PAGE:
It is the busiest performing arts facility in the United States and annually hosts approximately 2,000 performances for audiences totaling nearly two million; Center-related touring productions, television, and radio broadcasts welcome 20 million more. Now in its 41st season, the Center presents the greatest examples of music, dance and theater; supports artists in the creation of new work; and serves the nation as a leader in arts education. With its artistic affiliate, the National Symphony Orchestra, the Center's achievements as a commissioner, producer, and nurturer of developing artists have resulted in over 200 theatrical productions, dozens of new ballets, operas, and musical works.
It represents a public-private partnership, since it is both the nation's living memorial to President John F. Kennedy and the "national center for the performing arts," which includes educational and outreach initiatives, almost entirely paid for through ticket sales and gifts from individuals, corporations, and private foundations.
Designed by architect Edward Durell Stone, it was built by Philadelphia contractor John McShain and is administered by a bureau of the Smithsonian Institution. It receives federal funding each year to pay for the maintenance and operation of the building.
The National Civil War Life Museum is a step back in time to the days of the Civil War. With more than 2,000 exhibits on display, anyone visiting the museum will feel what it was really like to have not only fought in the war, but to have lived during the time of the war.
In the 1930s landscape architects transformed Mason’s Island from neglected, overgrown farmland into Theodore Roosevelt Island, a memorial to America’s 26th president. They conceived a “real forest” designed to mimic the natural forest that once covered the island. Today miles of trails through wooded uplands and swampy bottomlands honor the legacy of a great outdoorsman and conservationist
The Tomb of the Unknowns at Arlington National Cemetery in Arlington, VA, is also known as the Tomb of the Unknown Soldier, and has never been officially named. The Tomb of the Unknowns stands atop a hill overlooking Washington, D.C. On March 4, 1921, Congress approved the burial of an unidentified American soldier from World War I in the plaza of the new Memorial Amphitheater.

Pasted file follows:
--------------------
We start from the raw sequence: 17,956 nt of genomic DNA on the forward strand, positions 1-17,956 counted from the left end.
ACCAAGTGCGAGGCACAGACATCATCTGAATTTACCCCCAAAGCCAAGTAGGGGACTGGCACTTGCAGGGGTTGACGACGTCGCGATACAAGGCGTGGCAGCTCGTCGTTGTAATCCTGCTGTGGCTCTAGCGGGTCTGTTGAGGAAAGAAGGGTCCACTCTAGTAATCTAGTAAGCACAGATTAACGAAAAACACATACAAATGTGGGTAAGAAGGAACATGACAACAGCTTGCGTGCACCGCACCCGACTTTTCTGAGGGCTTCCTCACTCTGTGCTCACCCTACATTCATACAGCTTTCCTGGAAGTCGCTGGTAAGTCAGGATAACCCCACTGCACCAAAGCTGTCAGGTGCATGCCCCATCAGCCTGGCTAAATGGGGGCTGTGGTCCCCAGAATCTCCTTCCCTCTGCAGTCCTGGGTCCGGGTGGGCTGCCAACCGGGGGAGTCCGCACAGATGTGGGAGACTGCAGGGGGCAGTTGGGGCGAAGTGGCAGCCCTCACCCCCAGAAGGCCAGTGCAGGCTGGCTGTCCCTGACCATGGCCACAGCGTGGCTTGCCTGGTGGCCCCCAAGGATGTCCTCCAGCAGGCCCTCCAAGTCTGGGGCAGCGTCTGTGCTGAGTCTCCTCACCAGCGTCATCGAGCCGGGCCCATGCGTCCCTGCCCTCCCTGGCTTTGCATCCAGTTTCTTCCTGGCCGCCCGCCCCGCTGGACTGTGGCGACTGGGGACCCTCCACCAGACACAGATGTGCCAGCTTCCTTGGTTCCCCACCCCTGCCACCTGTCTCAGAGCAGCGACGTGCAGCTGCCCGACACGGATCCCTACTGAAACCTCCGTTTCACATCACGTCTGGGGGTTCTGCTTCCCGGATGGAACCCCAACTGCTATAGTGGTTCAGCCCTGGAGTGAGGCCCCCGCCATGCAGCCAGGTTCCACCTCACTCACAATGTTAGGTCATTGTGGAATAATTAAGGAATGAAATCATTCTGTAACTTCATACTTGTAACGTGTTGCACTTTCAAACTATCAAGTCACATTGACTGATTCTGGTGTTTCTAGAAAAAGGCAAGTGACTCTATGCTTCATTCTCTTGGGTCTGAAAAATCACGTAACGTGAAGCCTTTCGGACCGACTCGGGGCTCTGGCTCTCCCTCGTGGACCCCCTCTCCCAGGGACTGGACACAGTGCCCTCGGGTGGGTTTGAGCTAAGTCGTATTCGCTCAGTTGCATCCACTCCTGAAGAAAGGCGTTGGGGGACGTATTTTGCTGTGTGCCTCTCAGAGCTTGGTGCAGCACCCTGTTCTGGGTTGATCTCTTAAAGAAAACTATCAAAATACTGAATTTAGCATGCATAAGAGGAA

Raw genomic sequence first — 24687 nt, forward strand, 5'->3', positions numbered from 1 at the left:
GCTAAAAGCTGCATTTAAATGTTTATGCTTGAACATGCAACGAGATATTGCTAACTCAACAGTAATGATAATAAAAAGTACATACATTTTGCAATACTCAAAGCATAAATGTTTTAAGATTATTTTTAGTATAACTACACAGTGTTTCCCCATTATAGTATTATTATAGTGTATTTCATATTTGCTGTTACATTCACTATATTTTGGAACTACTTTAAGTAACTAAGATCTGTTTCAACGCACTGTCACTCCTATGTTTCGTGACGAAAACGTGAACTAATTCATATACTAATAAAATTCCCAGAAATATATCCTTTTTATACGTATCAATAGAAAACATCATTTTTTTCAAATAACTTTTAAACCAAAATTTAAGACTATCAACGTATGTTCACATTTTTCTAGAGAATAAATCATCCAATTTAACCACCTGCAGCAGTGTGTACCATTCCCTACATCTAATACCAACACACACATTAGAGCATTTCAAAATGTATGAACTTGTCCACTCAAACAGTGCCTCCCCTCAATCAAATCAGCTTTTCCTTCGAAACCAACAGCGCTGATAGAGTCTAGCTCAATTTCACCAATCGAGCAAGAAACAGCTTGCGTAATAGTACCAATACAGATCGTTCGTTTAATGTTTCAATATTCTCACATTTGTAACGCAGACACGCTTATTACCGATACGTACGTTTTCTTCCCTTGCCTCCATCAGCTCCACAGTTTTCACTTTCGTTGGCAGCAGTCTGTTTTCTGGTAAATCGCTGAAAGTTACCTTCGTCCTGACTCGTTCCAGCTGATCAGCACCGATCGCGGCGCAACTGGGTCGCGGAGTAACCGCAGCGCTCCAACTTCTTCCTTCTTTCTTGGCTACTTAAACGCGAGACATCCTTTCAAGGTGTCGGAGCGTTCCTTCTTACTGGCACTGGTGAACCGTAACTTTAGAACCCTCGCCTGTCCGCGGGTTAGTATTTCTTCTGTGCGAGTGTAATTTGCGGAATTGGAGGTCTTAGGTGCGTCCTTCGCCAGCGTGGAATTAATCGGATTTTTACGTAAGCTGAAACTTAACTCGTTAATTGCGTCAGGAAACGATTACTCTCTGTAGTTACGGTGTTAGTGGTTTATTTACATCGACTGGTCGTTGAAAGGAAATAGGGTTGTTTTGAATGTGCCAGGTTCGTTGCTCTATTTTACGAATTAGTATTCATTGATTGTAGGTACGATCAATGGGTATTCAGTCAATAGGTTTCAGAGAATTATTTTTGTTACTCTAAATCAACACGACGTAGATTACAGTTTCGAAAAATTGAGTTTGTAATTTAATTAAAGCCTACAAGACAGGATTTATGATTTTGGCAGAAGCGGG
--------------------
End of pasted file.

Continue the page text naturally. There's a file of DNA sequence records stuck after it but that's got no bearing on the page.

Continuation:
The white marble sarcophagus has a flat-faced form and is relieved at the corners and along the sides by neo-classic pilasters, or columns, set into the surface. Sculpted into the east panel which faces Washington, D.C., are three Greek figures representing Peace, Victory, and Valor. The six wreaths, three sculpted on each side, represent the six major campaigns of World War I. Inscribed on the back of the Tomb are the words:
Tudor Place is a Federal-style mansion in Washington, D.C. that was originally the home of Thomas Peter and his wife, Martha Parke Custis Peter, a granddaughter of Martha Washington. Step-grandfather George Washington left her the $8,000 in his will that was used to purchase the property in 1805. The property, comprising one city block on the crest of Georgetown Heights, had an excellent view of the Potomac River.
The United States Capitol Historical Society is a nonprofit and nonpartisan educational organization created in 1962 to promote the history of the Capitol and Congress, USCHS serves as an informational and educational resource for its members and the general public.
The Society was established in 1962 as a private non-profit organization. Founded through a bipartisan effort by Congress, the society's creation was spearheaded by its first president, Representative Fred Schwengel of Iowa. The group holds a congressional charter under Title 36 of the United States Code. They have an Oral History collection at the Library of Congress.